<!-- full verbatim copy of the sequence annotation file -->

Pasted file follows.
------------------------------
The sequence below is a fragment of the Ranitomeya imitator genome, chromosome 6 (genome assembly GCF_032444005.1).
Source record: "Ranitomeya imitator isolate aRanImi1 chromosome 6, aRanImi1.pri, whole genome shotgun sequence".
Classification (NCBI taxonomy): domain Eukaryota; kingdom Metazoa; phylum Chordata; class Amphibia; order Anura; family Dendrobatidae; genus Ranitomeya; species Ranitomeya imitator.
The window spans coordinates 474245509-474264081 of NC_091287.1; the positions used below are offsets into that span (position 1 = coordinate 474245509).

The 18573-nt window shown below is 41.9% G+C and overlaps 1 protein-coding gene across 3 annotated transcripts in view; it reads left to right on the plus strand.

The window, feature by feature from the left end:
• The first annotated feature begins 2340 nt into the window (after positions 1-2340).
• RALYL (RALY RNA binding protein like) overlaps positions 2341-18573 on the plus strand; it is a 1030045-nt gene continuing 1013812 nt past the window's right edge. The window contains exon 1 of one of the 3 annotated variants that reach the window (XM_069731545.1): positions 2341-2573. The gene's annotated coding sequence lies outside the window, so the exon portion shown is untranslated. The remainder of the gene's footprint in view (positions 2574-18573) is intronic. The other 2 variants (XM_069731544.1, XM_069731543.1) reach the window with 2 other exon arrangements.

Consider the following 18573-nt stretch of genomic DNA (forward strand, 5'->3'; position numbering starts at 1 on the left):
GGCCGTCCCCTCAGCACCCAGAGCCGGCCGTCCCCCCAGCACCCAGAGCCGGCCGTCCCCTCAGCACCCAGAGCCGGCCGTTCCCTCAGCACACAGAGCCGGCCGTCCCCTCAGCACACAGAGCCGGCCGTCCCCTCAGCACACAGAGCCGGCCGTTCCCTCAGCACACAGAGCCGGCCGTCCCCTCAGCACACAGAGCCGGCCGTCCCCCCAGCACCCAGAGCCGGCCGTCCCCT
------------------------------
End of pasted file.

The sequence below is a fragment of the Ranitomeya imitator genome, chromosome 6 (genome assembly GCF_032444005.1).
Source record: "Ranitomeya imitator isolate aRanImi1 chromosome 6, aRanImi1.pri, whole genome shotgun sequence".
Classification (NCBI taxonomy): domain Eukaryota; kingdom Metazoa; phylum Chordata; class Amphibia; order Anura; family Dendrobatidae; genus Ranitomeya; species Ranitomeya imitator.
The window spans coordinates 474245509-474264081 of NC_091287.1; the positions used below are offsets into that span (position 1 = coordinate 474245509).

The 18573-nt window shown below is 41.9% G+C and overlaps 1 protein-coding gene across 3 annotated transcripts in view; it reads left to right on the plus strand.

The window, feature by feature from the left end:
• The first annotated feature begins 2340 nt into the window (after positions 1-2340).
• RALYL (RALY RNA binding protein like) overlaps positions 2341-18573 on the plus strand; it is a 1030045-nt gene continuing 1013812 nt past the window's right edge. The window contains exon 1 of one of the 3 annotated variants that reach the window (XM_069731545.1): positions 2341-2573. The gene's annotated coding sequence lies outside the window, so the exon portion shown is untranslated. The remainder of the gene's footprint in view (positions 2574-18573) is intronic. The other 2 variants (XM_069731544.1, XM_069731543.1) reach the window with 2 other exon arrangements.

Consider the following 18573-nt stretch of genomic DNA (forward strand, 5'->3'; position numbering starts at 1 on the left):
GGCCGTCCCCTCAGCACCCAGAGCCGGCCGTCCCCCCAGCACCCAGAGCCGGCCGTCCCCTCAGCACCCAGAGCCGGCCGTTCCCTCAGCACACAGAGCCGGCCGTCCCCTCAGCACACAGAGCCGGCCGTCCCCTCAGCACACAGAGCCGGCCGTTCCCTCAGCACACAGAGCCGGCCGTCCCCTCAGCACACAGAGCCGGCCGTCCCCCCAGCACCCAGAGCCGGCCGTCCCCT